Teams Should Reflect City PT I

Updated: December 1, 2012

Gary Norris Gray BASN Staff Reporter

OAKLAND, CA. (BASN) Over the past 60 years 40 teams have changed cities, logos, and names causing a crazy maze quilt pattern of sports history. American cities have been held hostage to the demands of teams and their billionaire owner’s. These owners and teams want new state of the art arenas and stadiums. The City of Oakland, California could be the latest casualty and lose all three of their professional sports teams if they refuse to cave into these selfish and self centered demands.

At the same time cities like Oakland are in need of jobs, public housing, an upgraded transit system, and modern infrastructure. Sports franchises must begin to take these issues into account when they are thinking about re-locating.

The National Hockey League (NHL) have the best record with teams moving and changing their name, colors, and logs. All but one team have done so except The Calgary Flames.

The National Basketball Association (NBA) has the most number of teams that have moved and are the least number of teams that have changed their names.

The National Football League (NFL) has the 2nd worst record of teams moving and keeping their names. Only The Washington Football Club (needs another name change), the Baltimore Ravens, Tennessee Titans, and Kansas City Chiefs have changed their name and logo.

Major League Baseball (MLB) also has an issue with The Baltimore Orioles, Minnesota Twins, Texas Rangers, and Milwaukee Brewers changing. While the Oakland A’s, San Francisco Giants, Los Angeles Dodgers, and Atlanta Braves, have not.

Baseball, football, and basketball have two cities that have lost two teams in the same sport. This should not be accepted.

The owner of any professional sports team may have the right to move his/her team to whatever city he/she wishes but the owner might want to forgo the name and mascot of that team when moving. The name may be very silly and misplaced in their new residence. The sports industry must begin to take this issue seriously when re-locating sports franchises. The most outlandish names to date are the Utah Jazz-NBA, Calgary Flames-NHL, Arizona Cardinals-NFL, and the Los Angeles Dodgers-MLB. These names are all misplaced and need to change.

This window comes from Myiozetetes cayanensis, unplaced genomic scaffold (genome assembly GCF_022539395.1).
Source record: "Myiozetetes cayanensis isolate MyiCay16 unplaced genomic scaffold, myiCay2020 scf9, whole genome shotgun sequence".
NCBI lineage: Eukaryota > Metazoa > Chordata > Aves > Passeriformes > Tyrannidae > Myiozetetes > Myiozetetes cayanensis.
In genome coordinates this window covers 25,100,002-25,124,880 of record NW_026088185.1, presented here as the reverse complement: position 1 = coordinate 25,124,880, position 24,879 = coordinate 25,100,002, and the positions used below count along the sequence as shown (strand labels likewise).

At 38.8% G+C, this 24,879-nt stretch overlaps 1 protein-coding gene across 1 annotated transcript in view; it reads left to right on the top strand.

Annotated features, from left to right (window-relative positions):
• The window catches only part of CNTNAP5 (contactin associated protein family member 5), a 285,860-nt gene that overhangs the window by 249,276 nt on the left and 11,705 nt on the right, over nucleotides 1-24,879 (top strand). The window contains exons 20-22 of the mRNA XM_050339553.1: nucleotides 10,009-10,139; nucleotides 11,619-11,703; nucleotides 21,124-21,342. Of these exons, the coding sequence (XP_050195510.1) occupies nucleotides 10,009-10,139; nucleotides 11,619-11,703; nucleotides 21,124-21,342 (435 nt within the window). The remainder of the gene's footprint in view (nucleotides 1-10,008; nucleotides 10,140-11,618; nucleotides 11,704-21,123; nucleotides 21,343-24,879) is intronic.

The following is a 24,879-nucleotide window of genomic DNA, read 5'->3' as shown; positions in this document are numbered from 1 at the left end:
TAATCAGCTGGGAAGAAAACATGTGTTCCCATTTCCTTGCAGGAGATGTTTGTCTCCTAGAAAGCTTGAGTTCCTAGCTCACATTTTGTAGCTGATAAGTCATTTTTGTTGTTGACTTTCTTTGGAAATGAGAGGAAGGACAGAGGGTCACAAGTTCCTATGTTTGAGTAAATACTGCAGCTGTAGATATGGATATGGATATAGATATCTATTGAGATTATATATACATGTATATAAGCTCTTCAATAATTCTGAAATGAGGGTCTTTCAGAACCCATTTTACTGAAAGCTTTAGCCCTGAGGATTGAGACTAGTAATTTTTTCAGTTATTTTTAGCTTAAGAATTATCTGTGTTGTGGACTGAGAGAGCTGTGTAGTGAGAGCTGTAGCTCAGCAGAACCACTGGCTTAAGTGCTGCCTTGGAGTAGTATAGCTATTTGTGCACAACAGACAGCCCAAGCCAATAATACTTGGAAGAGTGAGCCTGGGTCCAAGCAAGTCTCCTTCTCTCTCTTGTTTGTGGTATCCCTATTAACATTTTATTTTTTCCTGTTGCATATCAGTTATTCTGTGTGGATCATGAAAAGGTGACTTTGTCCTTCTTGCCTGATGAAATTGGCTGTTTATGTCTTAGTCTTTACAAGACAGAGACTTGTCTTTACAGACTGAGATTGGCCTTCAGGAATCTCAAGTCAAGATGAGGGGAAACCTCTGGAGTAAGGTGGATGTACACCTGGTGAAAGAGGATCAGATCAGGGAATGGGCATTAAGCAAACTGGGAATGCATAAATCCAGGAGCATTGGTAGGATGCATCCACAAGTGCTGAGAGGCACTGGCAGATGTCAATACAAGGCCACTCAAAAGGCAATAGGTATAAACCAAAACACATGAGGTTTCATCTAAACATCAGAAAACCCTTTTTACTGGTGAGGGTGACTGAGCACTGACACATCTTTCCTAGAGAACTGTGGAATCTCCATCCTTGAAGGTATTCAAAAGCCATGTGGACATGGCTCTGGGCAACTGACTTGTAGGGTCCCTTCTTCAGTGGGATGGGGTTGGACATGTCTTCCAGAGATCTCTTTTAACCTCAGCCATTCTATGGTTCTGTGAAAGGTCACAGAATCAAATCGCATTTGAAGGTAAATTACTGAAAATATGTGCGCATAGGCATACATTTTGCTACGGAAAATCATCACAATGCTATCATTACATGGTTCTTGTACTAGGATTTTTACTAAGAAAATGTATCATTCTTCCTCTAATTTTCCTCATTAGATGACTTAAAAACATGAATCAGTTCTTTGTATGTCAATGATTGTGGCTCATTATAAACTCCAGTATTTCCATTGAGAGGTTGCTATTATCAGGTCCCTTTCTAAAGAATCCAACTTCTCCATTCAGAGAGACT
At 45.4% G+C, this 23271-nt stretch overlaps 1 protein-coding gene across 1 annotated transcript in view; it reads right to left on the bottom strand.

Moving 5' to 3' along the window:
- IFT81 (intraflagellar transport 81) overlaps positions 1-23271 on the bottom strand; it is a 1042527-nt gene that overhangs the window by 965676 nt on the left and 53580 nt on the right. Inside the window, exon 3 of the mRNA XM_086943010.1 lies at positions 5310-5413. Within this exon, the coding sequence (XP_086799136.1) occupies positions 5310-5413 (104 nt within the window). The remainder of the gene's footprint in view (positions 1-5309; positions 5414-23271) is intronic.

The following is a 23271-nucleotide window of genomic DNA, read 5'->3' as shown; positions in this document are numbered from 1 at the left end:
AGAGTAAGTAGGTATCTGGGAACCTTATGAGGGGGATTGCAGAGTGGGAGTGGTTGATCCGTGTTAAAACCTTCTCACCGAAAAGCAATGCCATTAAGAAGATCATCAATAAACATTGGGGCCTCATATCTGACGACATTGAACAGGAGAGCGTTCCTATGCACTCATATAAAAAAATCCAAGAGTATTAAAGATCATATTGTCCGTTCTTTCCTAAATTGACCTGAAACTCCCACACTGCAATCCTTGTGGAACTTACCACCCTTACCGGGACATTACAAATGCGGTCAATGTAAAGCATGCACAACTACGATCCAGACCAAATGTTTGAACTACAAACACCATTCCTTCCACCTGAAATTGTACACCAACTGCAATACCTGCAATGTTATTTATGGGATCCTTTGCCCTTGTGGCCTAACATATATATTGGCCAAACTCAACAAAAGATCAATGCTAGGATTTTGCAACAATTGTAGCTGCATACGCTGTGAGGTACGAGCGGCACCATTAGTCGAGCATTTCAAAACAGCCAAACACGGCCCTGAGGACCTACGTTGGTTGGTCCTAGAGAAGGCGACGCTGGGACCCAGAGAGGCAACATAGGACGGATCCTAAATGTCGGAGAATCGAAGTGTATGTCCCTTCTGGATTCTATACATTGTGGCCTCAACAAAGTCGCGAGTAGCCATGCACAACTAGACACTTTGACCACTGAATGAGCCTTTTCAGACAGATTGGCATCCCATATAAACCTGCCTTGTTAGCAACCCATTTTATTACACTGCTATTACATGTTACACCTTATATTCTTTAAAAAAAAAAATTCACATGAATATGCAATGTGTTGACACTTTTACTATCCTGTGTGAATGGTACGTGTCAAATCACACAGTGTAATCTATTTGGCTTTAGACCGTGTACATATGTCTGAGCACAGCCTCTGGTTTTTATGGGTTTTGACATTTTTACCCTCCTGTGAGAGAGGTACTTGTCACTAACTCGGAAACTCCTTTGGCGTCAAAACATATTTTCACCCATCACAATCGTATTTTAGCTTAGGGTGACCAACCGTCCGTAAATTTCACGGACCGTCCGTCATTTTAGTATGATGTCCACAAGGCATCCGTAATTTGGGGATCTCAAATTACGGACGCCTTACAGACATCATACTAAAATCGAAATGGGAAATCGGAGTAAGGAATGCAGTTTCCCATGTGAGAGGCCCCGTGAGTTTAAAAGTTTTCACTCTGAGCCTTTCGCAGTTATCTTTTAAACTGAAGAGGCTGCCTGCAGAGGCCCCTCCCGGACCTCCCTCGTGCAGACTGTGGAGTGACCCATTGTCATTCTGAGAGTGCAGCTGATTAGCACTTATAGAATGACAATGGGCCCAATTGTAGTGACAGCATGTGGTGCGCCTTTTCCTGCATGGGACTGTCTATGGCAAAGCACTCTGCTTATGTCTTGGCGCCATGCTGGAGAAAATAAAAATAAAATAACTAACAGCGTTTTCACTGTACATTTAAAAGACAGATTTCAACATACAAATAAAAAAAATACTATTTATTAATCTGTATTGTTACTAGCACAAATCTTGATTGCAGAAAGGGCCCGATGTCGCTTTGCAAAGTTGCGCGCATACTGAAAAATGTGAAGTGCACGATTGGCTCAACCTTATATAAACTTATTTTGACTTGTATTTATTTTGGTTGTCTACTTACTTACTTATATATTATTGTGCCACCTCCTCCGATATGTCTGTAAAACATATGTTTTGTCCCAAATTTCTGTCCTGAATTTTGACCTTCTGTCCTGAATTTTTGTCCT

Citizens and sports fans are tired of their city services being cut. Sports fans and citizens are forced to support new expensive ball parks, stadiums, and underachieving teams. Sports venues they can’t even enter because the tickets prices are too prohibitive. If you are an owner and can afford a team then you should be able to build your own arena, ballpark, or stadium. The owners should be sensitive to the area to which they are relocating their franchises and the name of the team should reflect the region.  Cities can build these monster ballparks but these same cities can’t build a decent transportation system, low income housing, or create jobs.

A classic example was New York City. Read fellow BASN writer, Diane M. Grassi, and her article series titled, MLB Goes to Harlem Seeking Welfare, This is right up Mitt Romney’s alley. Ms. Grassi details the implications of New York City building two stadiums, one for the Mets and one for the Yankees at the same time while displacing historic ethnic neighborhoods in the Bronx, and Queens, Boroughs of New York City.


Gary Norris Gray – Writer, Author, Historian. Gibbs Magazine-Oakland, California and New England Informer- Boston Mass. THE GRAYLINE:- The Analects of A Black Disabled Man, The Gray Leopard Cove on Disabled Community Activist. Email at


©Copyrighted Gary Norris Gray @ Gray Leopard Prod

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